The “Moneyball Revolution”
How numbers are turning football into an exact science

With the “Moneyball Revolution” well and truly underway in terms of revolutionising sports such as baseball and American football, football is now next in line. Football clubs have recently been actively looking for means to increase their advantage over their competitors through the extensive use of data which will result in on-field improvements. Going beyond finding data and analysing it, the “Moneyball Revolution” in football presents football clubs with ways to implement this raw data into their player-purchasing and on-field strategic approaches.


The idea that “moneyball” is the answer to any football club’s deep-rooted issues is a massive misconception that must be discounted before we start delving into this subject. The way in which the moneyball strategy can help a football club or a manager achieve better results is far more complicated than simply receiving data and implementing it. It is also important to note that immediate results are not to be expected — this approach mainly offers solutions for the long term; for reasons which we will discuss below.

We have to remember that when moneyball was famously implemented in baseball, it was done so in a game which is, historically, extensively data-driven — thus explaining why it had such a visible impact (Beane’s Oakland A’s reached the MLB playoffs from 2000 to 2003, after Beane’s appointment in 1997). Beane’s on-field success ultimately came from his — and his team’s — ability to identify and field a competitive team on a tight budget. This is where his philosophy applies to football.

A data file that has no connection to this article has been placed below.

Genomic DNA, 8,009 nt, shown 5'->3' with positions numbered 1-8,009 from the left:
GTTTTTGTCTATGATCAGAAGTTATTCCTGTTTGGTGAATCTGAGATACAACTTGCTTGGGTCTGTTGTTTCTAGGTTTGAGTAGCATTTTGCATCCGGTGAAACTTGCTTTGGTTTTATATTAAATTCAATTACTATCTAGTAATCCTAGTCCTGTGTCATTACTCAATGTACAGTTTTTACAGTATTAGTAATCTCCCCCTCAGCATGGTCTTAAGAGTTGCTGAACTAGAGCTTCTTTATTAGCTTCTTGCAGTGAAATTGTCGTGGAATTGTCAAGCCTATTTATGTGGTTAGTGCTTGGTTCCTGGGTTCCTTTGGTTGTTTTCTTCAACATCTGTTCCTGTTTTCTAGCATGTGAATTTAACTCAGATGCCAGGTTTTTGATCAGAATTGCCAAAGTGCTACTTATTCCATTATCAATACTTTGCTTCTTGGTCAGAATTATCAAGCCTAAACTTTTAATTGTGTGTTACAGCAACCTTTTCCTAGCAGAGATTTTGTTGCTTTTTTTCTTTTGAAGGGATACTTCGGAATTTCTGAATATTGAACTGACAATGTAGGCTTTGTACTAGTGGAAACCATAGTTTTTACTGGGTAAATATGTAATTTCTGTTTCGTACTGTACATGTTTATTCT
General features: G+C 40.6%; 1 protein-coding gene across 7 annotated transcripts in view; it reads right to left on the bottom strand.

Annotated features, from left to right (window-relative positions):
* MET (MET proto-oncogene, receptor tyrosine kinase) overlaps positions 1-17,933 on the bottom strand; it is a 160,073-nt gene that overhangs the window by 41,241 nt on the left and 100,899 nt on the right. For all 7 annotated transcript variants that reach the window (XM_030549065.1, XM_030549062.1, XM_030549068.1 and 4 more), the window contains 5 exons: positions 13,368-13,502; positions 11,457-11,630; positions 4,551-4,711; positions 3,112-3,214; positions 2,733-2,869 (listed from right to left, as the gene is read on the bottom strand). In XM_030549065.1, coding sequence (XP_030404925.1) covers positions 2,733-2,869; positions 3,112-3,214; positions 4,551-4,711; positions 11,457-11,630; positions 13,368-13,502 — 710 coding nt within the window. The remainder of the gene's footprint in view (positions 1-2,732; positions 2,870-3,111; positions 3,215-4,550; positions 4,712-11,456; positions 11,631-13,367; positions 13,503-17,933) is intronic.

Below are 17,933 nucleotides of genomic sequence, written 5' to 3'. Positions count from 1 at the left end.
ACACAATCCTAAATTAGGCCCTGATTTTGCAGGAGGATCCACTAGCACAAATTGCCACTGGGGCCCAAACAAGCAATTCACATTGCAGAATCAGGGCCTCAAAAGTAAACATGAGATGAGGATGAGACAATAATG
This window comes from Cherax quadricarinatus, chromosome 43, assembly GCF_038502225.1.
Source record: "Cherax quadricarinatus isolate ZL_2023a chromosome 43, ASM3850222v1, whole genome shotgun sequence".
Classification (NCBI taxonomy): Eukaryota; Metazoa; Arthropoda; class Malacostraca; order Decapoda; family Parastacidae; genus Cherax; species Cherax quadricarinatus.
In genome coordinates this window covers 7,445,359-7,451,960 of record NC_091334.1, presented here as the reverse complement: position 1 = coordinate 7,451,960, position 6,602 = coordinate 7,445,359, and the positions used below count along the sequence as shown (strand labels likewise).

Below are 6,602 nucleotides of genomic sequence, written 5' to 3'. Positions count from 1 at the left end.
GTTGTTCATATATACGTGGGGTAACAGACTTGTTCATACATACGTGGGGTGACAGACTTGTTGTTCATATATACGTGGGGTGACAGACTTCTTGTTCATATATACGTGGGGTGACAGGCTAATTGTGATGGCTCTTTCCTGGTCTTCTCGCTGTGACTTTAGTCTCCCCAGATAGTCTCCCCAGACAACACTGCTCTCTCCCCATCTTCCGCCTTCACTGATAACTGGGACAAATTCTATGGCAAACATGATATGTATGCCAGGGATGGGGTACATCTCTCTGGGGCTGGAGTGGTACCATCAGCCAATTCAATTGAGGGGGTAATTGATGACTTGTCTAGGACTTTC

In an age where the football industry is proverbially drowning in money due to multi-million TV and sponsorship/advertising deals, ‘smaller’ top-tier clubs are finding it hard to compete with clubs who have higher ressources. Working with a budget of $30mil versus your competitor’s $200mil is an obvious hurdle — one which more and more clubs are trying to tackle by adopting the moneyball approach.

So, how can football clubs operate within their financial means by using this method? The first obvious response is to identify ‘quality’ football players at a lower price — relatively unknown football players who meet a manager’s quality requirements, and who can be purchased at a low price.

When scouting players, there are always basic factors to take into consideration such as:

  • Goals scored
  • Assists provided
  • Clean sheets (defenders and goalkeepers)
  • Appearances
  • Distance covered per match

This gives you an overall view of the player and his performance during a game. Then you look at more in-depth data, including:

  • Passes completed (%)
  • Interceptions
  • Shots on target
  • Clearances (defenders and goalkeepers)
  • Saves (Goalkeeper)
  • Sprint speed
  • Accelerations / Decelerations
  • Tackles completed
  • Duels won
  • Aerial duels won
  • Recoveries
  • Shot accuracy (%)
  • Average pass length
  • Average defensive actions
  • Defensive errors
  • Total bookings (Yellow/Red)
  • Total chances created
  • Offside(s)

But of course, it doesn’t stop there. With the help of specific software, you are able to determine a player’s fitness, movement, and physical performance during a game. Does your centre forward feel more comfortable taking an extra touch before shooting or is he more inclined to take his chance on the first touch? Does your goalkeeper position himself before jumping for a save or does he read the game well enough to be in a favourable spot the majority of the time? How many times does your center back get bettered by an opposition player dribbling, and how often does he recover into position in those situations?

As one can imagine, there are dozens upon dozens of pieces of data which contribute towards a player’s overall efficiency on the pitch.